Saturday, July 25, 2009

Nobody Told Me There'd Be Days Like These

I watched the film Terms of Endearment last night (I know, there isn't enough sadness in my real life). In one scene, the Debra Winger character is trying to talk her husband out of raising their three kids after she dies from cancer. She says to him on raising kids, "As hard as you think it is going to be, you end up wishing it was that easy." That pretty much sums up nicely where I stand on raising children these days. I knew there would be challenges, especially during their teenage years, but honestly nobody told me it would be this hard. You expect your children to make mistakes; you don't expect your children to end up addicted to drugs. And, when it happens, you find yourself in such despair and confusion, that you end up in situations that you never would have expected to find yourself, days so hard, you contemplate getting in the car and just driving away, leaving it all behind.

Around the time we first began to realize that Justin was using drugs on a regular basis, we had a monumental fight. I wish I could say it was the worst day of my life, but unfortunately, there have been others since. I had caught him (for the third time that week) smoking weed out of his bedroom window. When I confronted him, he said something along the lines of "I'll do what I want, when I want." The anger I felt in that moment was frightening, and I lost control. It is a terrifying feeling when you realize that you can not control your actions; I now completely understand temporary insanity. That night, was the closest I have come to being violent toward my son, fortunately, I took my anger out on an inanimate object. I picked up his television and threw it to his floor, where it smashed violently on the hardwood. I was crying and yelling "why are you doing this to us," over and over again. I can't even really remember my son's reaction, I was so caught up in my own emotions. My husband, hearing the crash, came running down. Realizing his wife was, well losing her shit, he wisely led me away from the situation and into our bedroom. I lay on the bed, sobbing, listening to the music on the clock radio which was quietly playing. It took me a moment to realize what song was playing; It could not have been more appropriate: Nobody Told Me There'd Be Days Like These. Strange Days Indeed, Mr. Lennon, strange, strange days.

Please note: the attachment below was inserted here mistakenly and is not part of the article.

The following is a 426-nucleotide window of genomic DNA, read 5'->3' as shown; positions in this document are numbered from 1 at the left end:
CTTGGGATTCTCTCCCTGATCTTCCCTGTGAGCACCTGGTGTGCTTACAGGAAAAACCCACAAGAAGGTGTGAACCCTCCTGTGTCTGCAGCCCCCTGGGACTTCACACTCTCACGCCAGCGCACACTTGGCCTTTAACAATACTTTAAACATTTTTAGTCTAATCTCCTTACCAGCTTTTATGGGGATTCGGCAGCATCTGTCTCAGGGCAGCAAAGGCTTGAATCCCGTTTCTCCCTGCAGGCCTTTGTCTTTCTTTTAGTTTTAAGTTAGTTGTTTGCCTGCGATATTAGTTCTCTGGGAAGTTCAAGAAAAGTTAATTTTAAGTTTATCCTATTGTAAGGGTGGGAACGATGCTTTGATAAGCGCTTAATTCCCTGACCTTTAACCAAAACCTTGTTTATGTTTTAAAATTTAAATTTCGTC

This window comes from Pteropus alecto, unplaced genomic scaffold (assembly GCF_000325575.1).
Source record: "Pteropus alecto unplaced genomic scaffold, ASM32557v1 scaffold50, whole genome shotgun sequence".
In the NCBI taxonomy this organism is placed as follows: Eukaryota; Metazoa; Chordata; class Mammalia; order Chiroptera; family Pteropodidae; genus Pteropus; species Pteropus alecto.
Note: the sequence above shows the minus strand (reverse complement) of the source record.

Justin finally got the date for his assessment: August 10th. On this day, following a three hour assessment, it will be decided whether he should receive in or out-patient therapy. Justin has shown some more remorse for the stolen jewelry; however, I question whether he is just saying what he knows we want to hear. He has promised to pay them back in full, but I'll believe it when I see it. Actions speak louder than words - this old saying is so truthful, especially when you are dealing with an addict.


  1. Hi Hannah,

    I just want to tell you how sorry I am for everything you are going through and have gone through for the past 4 years. I, too, never thought parenting would be so difficult.